English or American?
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Who is better at the classic ghost story form? Should it even matter? If so, why?
I'd have to vote (if forced), for Merry Olde England. I love any well-written ghost story, but my all-time favorite ghost story writer is M R James. Maybe being steeped in that enviroment, all those centuries of history, make his work more creepy, more full of the atmostphere so important to the success of a story.
I think of Poe as more in the Gothic/Horror category, and Hawthorne's work is more interested in the inner psyche than any ghost per se.
Any nominees for the greatest/best American classic ghost story?
Have you read "Morgan Library Ghost Stories"? These are from a contest, winning entries written in Jamesian style. I have a large collection of ghost stories, "true" ghost accounts, supernatural (ghost, mostly, not monsters, etc.) fiction--although I haven't gotten around to posting them here yet. And oh yeah--lived for a while in Racine as a kid (early 60's).
No, I hadn't heard of it - is it available anywhere? One of the little frustrations for me is finding new stories, or collections I've never heard of.
My husband is from Racine - I grew up in Kenosha.
You can get it on Amazon, but the cheapest used one is $54!! Yikes! I probably didn't even pay list price of $24.95 when I got it a few years ago.
Well, if you ever come by Wilmington, NC, I'll let you read it!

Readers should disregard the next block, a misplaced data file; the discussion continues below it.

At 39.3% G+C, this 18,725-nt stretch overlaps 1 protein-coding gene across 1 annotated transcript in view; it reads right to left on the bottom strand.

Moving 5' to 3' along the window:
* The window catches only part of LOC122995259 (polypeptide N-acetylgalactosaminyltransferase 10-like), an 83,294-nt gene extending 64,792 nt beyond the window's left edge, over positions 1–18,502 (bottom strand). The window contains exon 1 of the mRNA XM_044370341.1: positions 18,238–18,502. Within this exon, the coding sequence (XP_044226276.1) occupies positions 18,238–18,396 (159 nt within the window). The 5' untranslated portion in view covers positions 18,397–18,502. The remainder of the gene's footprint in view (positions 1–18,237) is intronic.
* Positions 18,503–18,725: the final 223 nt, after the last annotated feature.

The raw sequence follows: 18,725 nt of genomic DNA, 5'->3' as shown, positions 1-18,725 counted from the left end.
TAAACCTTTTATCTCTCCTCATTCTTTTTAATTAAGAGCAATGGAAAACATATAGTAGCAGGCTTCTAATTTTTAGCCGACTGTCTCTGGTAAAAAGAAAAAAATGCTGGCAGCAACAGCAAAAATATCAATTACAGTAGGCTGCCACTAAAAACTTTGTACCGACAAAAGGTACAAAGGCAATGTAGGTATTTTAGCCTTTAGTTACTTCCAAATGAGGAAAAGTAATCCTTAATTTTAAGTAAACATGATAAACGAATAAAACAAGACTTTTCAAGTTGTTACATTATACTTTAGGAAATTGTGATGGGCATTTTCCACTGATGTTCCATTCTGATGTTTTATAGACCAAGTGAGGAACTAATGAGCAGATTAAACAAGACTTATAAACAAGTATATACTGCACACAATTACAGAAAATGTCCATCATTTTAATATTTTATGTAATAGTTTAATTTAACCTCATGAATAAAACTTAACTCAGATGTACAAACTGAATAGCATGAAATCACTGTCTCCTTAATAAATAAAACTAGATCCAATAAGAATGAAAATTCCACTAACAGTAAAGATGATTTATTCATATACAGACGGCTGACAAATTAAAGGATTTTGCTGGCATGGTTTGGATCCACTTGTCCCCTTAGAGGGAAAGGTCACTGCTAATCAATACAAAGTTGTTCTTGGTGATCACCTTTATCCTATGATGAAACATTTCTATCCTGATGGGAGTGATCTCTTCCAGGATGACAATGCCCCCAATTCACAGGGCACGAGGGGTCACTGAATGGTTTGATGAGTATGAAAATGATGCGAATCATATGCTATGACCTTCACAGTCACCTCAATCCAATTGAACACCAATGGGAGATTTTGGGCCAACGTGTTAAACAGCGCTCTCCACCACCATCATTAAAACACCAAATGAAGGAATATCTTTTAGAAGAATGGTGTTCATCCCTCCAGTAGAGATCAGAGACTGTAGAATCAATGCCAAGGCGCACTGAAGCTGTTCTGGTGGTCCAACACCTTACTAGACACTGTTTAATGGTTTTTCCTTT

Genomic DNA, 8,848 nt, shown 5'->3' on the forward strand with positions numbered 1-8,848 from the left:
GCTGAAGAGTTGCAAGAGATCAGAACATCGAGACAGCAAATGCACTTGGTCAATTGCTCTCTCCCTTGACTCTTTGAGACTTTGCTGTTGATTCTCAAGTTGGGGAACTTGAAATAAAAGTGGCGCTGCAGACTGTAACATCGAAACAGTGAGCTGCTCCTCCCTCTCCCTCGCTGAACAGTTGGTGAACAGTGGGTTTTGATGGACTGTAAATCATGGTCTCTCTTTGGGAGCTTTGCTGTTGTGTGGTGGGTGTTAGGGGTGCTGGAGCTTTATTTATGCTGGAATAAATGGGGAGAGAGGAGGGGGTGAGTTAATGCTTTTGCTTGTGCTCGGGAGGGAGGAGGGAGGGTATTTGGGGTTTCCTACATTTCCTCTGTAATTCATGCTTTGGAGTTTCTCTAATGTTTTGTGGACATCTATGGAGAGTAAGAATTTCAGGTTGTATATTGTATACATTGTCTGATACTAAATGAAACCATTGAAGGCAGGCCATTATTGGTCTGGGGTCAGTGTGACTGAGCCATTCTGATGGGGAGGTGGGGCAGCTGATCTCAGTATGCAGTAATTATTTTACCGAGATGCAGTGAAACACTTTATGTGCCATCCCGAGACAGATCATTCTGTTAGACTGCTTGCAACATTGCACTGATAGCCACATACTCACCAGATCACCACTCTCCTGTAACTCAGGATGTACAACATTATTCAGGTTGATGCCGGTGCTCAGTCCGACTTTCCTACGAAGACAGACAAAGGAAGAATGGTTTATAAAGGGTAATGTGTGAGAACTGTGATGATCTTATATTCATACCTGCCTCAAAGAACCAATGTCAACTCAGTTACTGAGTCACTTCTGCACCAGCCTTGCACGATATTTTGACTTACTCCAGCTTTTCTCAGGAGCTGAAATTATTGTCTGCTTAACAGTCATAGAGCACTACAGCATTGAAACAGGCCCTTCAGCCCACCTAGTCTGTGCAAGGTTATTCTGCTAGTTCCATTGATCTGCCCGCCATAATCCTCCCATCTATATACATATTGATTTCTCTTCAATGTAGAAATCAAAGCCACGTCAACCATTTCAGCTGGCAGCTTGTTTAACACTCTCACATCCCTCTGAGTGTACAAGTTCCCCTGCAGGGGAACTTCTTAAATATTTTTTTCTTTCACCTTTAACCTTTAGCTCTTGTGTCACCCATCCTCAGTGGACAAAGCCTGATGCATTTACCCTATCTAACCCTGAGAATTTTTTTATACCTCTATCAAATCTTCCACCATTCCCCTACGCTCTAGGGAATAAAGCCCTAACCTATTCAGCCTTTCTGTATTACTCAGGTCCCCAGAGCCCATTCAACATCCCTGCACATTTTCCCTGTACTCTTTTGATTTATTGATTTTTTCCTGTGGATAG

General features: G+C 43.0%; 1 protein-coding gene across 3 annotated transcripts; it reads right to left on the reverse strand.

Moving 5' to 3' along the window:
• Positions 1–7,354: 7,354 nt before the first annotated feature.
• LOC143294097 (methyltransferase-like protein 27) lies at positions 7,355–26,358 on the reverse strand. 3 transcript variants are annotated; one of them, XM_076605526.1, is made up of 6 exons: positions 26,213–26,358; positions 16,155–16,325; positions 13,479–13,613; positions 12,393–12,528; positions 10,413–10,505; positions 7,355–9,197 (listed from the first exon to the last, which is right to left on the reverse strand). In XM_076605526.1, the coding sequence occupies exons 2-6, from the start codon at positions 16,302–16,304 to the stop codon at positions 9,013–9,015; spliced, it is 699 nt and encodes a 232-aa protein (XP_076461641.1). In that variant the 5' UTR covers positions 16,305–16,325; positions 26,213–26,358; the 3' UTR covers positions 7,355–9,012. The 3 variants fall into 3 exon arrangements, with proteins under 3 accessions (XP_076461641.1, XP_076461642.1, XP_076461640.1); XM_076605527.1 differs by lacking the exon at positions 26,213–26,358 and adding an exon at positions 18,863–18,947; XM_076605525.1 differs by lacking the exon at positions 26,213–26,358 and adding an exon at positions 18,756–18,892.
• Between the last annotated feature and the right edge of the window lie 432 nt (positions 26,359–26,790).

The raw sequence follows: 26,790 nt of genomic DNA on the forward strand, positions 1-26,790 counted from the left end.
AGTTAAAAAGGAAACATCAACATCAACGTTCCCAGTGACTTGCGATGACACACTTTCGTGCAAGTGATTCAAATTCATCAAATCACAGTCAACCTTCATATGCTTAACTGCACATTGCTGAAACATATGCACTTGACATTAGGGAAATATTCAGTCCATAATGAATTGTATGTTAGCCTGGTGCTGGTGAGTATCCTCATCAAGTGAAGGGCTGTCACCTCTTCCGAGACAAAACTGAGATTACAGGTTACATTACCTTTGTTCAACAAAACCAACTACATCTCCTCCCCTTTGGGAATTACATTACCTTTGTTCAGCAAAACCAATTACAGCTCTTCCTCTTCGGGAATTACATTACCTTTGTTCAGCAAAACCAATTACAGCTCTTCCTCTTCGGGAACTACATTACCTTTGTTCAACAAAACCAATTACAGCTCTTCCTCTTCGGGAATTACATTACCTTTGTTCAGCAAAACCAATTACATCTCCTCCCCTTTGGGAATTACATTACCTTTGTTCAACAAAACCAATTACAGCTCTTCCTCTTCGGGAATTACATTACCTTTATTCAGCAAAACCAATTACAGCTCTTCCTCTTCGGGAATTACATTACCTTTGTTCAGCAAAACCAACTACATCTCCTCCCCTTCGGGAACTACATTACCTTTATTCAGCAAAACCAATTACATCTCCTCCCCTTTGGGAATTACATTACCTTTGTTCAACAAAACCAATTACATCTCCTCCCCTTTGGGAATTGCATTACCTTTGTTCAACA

The best American ghost story writer, IMO, is Ambrose Bierce. Many might argue that his best and perhaps "the" best ghost story by Bierce is "An Occurrence at the Owl Creek Bridge". Other personal favorites are "The Middle Toe on the Right Foot" and my personal favorite is The Stranger--for subtle horror, humor and authentic Western atmosphere. This is the ghost story Twain might have written.
I'd have to go with England--M. R. James and E. F. Benson are hard to beat. Of the Americans in classic ghost stories, I think I might go with Edith Wharton. Like Ann_Louise, I think Poe and Hawthorne were more gothic suspense writers than ghost story writers. It occurs to me that maybe the genre is just so defined by the English Victorian ghost story that I tend to judge American authors by their similarity to that. Admittedly, I would pick Wharton because her style is just so, well, British.
I agree that the English are the best at ghost stories, but there are good American ghost stories with an authentic American voice, just not very many. I haven't read any of Wharton's ghost stories. What story or stories would you recommend?
If you haven't read Bierce's ghost stories, you are in for a real treat. You can find many of them freely available on the web.
I have a collected ghost stories of Wharton, found it at a Half-Price bks in Madison. Her stories fall on the gently unsettling, atmospheric. Not jump in your seat scary, but I remember how reading them made me feel.
For the atmosphere of antique cemeteries, cozy drawing rooms, lit by the dull, orange light of a fire as the bare branches scratch against the panes in the howling weather outside, the 19th century English ghost story will always be my favorite (Machen, James, Visiak, Onions, Vernon Lee, etc.).
As for Americans, there are a few stories here and there - Robert Chambers' "The Yellow Sign," some of Bierce, most of Poe (for sheer decadent creepiness: The "Case of M. Valdemar", "The Fall of the House of Usher", "The Man of the Crowd" )- but my favorites are those novels written in the early 20th century: Ben Hecht's Fantazius Mallare, Leonard Cline's The Dark Chamber.
What about Peter Straub's book Ghost Story?
I felt that book was kind of creepy too. They
also made that into a movie too.
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